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Confederate Veteran

From Wikipedia, the free encyclopedia

Confederate Veteran
Confederate Veteran cover Vol I No 5.jpg
Confederate Veteran, cover dated May 1893
EditorFrank B. Powell, III
Former editorsSumner Archibald Cunningham, Edith D. Pope
FounderSumner Archibald Cunningham
Year founded1893
OCLC number1564663

The Confederate Veteran is a magazine about veterans of the Confederate States Army during the American Civil War of 1861–1865.


The Confederate Veteran was established by Sumner A. Cunningham in Nashville, Tennessee in 1893.[1][2][3] Initially, it began as a fundraising newsletter for the construction of a monument in honor of Jefferson Davis, the President of the Confederate States, in Richmond, Virginia.[1][2] Its first issue included several articles about Jefferson Davis written by Cunningham, Abram Joseph Ryan's poem entitled, The Conquered Banner,[3] and an article about the town of Lexington, Virginia written by J. William Jones, a Southern Baptist minister.[2]

The magazine became "the official organ first of the United Confederate Veterans and later of the United Daughters of the Confederacy, the Sons of Confederate Veterans, and the Confederate Southern Memorial Society."[3] Over the years, the magazine became "one of the New South's most influential monthlies."[1] Through it, Cunningham became a leader of the Lost Cause movement.[1] It had a readership of over 20,000 by 1900.[2] After Cunningham's death in 1913, the second editor was Edith D. Pope. The magazine ceased publication in 1932.[1]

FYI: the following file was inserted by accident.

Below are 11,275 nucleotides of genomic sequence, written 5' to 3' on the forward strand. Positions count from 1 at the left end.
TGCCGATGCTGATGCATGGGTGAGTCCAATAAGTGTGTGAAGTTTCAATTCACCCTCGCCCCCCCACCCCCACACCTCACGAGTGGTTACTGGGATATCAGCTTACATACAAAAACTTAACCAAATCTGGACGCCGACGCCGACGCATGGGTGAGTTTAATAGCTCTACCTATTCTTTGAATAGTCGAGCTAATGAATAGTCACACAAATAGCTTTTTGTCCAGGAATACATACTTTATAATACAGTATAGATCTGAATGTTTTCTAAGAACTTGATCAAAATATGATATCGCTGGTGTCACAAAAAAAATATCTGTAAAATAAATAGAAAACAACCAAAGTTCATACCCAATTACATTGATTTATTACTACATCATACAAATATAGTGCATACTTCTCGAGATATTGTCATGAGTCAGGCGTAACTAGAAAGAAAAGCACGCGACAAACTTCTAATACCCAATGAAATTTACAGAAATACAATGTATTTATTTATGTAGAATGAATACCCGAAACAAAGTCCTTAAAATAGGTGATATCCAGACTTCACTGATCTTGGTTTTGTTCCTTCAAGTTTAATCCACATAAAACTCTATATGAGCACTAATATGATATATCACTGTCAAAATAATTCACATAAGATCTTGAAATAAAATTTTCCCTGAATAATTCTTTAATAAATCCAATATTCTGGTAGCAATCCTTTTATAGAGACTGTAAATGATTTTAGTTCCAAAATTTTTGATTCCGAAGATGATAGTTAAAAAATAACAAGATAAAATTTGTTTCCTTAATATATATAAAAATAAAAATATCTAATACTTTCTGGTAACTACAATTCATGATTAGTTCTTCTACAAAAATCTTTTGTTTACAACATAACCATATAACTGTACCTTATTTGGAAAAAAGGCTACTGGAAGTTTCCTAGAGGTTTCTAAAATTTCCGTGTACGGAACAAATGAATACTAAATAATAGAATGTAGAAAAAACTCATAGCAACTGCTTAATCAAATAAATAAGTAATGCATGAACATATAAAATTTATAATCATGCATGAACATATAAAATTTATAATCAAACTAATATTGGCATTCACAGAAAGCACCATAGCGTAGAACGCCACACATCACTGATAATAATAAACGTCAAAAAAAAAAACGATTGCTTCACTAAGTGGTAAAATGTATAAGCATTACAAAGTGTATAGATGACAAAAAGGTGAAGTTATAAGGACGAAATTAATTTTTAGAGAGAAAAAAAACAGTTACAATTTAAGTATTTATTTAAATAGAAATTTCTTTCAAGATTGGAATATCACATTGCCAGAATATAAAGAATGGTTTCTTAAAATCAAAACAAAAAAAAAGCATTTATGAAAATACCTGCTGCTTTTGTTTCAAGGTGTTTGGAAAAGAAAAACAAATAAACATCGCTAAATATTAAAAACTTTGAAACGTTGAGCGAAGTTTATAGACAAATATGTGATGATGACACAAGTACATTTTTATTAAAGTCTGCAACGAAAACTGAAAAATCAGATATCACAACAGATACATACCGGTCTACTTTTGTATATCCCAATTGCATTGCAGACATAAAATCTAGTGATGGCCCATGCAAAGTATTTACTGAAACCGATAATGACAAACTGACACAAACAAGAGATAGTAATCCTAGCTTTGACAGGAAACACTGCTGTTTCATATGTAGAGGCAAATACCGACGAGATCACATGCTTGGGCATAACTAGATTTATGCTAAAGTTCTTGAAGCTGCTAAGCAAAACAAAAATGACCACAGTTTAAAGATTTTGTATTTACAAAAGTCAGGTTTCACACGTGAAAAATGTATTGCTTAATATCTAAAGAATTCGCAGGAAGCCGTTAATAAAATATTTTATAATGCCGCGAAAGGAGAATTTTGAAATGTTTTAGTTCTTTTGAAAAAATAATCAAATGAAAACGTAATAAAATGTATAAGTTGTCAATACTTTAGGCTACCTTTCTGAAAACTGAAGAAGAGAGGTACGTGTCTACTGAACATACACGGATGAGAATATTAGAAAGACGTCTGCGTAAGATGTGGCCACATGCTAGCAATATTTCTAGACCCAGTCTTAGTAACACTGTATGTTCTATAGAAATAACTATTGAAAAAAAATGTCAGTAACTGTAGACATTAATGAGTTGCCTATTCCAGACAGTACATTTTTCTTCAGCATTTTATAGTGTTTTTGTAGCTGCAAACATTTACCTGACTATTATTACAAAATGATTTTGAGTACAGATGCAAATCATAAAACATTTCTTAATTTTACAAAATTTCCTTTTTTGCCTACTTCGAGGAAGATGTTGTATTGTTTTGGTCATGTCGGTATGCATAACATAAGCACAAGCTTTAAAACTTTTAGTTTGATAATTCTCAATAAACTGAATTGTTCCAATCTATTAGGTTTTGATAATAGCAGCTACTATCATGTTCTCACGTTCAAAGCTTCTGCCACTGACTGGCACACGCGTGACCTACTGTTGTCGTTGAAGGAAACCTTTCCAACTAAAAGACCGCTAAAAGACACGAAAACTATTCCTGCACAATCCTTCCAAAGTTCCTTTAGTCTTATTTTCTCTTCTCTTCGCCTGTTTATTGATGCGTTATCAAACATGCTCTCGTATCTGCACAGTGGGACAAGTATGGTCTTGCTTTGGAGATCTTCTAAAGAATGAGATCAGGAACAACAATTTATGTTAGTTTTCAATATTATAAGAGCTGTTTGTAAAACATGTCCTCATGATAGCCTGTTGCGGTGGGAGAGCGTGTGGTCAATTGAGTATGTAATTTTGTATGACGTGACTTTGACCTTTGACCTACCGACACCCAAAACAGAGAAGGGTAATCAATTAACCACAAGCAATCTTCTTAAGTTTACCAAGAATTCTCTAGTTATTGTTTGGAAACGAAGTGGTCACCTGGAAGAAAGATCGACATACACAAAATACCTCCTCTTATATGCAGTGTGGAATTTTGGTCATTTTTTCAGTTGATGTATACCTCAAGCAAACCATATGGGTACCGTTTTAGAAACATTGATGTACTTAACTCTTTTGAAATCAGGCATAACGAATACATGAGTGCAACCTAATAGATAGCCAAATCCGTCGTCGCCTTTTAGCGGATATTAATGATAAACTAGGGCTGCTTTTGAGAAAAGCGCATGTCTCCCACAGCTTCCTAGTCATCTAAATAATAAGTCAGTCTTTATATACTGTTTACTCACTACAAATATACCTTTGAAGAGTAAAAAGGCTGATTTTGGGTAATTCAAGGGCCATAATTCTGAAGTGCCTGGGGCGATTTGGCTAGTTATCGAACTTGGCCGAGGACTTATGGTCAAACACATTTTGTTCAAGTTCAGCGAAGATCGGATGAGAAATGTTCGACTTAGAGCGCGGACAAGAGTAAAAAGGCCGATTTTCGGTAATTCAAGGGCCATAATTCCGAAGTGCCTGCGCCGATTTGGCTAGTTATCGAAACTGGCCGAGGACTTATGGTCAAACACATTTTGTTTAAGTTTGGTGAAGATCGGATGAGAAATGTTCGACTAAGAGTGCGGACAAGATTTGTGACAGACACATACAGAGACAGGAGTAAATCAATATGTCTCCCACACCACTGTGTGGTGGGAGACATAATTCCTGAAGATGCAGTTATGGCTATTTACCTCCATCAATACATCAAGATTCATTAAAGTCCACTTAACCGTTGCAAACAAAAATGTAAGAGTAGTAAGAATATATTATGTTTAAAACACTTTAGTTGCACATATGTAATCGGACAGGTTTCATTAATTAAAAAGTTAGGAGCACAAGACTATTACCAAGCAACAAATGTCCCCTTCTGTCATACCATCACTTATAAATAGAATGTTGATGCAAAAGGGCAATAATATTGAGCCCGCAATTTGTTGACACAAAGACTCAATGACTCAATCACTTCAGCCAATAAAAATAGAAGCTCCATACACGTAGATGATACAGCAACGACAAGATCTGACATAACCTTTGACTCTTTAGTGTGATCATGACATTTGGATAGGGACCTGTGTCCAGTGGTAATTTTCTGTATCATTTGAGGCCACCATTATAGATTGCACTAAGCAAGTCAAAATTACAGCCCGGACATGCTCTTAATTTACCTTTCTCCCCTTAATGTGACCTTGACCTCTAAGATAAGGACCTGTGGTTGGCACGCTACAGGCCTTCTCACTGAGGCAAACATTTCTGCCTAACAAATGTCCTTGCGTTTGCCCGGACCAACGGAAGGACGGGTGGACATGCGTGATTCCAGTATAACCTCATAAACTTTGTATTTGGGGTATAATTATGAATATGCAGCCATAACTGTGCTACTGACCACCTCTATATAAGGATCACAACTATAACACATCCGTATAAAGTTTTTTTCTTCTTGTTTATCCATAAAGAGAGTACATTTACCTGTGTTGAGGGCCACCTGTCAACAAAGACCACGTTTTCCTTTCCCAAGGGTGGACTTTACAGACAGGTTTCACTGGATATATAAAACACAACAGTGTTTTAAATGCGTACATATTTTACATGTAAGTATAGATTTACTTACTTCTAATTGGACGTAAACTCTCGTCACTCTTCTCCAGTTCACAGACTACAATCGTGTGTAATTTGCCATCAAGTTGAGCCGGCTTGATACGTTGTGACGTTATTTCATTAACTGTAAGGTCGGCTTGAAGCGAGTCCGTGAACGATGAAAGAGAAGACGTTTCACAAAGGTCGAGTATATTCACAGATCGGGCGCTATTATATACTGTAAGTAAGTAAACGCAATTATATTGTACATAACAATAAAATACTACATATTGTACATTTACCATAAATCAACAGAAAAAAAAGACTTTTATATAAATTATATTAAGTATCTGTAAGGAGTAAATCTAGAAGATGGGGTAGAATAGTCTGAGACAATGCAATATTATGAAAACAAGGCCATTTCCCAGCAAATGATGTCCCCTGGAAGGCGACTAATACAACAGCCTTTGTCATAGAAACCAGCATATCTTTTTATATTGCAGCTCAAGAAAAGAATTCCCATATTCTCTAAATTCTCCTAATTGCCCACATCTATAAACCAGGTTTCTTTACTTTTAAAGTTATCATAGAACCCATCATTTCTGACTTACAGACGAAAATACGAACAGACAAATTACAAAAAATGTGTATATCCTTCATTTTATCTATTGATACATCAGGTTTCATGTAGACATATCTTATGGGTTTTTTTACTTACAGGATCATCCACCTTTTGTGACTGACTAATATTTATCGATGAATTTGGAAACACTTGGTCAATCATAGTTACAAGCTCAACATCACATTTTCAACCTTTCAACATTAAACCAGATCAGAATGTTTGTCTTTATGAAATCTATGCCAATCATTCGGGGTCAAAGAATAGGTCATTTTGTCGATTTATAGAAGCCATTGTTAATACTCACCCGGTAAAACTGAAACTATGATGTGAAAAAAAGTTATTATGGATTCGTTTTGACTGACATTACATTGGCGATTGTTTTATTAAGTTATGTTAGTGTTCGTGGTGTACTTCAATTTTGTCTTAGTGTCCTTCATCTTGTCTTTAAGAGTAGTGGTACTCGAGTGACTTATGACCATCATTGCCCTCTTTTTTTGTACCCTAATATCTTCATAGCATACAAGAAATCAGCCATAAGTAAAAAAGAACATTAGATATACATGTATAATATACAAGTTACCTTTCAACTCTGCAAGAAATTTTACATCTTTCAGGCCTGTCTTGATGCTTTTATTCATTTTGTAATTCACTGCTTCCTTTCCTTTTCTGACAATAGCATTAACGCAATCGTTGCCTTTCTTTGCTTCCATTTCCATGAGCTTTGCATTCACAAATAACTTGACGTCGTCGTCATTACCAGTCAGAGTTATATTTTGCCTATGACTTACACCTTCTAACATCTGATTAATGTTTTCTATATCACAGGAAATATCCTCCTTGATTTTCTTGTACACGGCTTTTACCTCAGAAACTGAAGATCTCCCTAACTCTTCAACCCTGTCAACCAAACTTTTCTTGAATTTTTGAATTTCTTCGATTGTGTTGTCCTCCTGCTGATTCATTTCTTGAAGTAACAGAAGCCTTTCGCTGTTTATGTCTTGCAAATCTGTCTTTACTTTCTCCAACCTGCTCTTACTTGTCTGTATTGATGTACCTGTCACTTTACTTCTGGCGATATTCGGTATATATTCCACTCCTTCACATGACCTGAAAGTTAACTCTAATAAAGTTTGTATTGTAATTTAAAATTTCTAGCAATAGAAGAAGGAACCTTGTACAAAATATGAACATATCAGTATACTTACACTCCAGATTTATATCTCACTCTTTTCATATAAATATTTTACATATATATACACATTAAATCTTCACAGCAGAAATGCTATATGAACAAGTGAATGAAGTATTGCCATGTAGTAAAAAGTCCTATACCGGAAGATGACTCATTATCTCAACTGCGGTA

The magazine was revived in 1984 under the auspices of the Sons of Confederate Veterans and Military Order of Stars & Bars. The current magazine is published six times a year and maintains a blog.

See also


  1. ^ a b c d e Simpson, John A. (December 25, 2009). "Sumner A. Cunningham". The Tennessee Encyclopedia of History and Culture. Tennessee Historical Society & University of Tennessee Press. Retrieved December 14, 2015.
  2. ^ a b c d Goff, Reda C. (Spring 1972). "The Confederate Veteran Magazine". Tennessee Historical Quarterly. 31 (1): 45–60. JSTOR 42623281. (Registration required (help)).
  3. ^ a b c Evans, Josephine King (Winter 1989). "Nostalgia for a Nickel: The "Confederate Veteran"". Tennessee Historical Quarterly. 48 (4): 238–244. JSTOR 42626824. (Registration required (help)).

Further reading

  • Simpson, John A. (2003). Edith D. Pope and Her Nashville Friends: Guardians of the Lost Cause in the Confederate Veteran. Knoxville, Tennessee: University of Tennessee Press. ISBN 9781572332119. OCLC 750779185.

External links

This page was last edited on 10 March 2019, at 23:48
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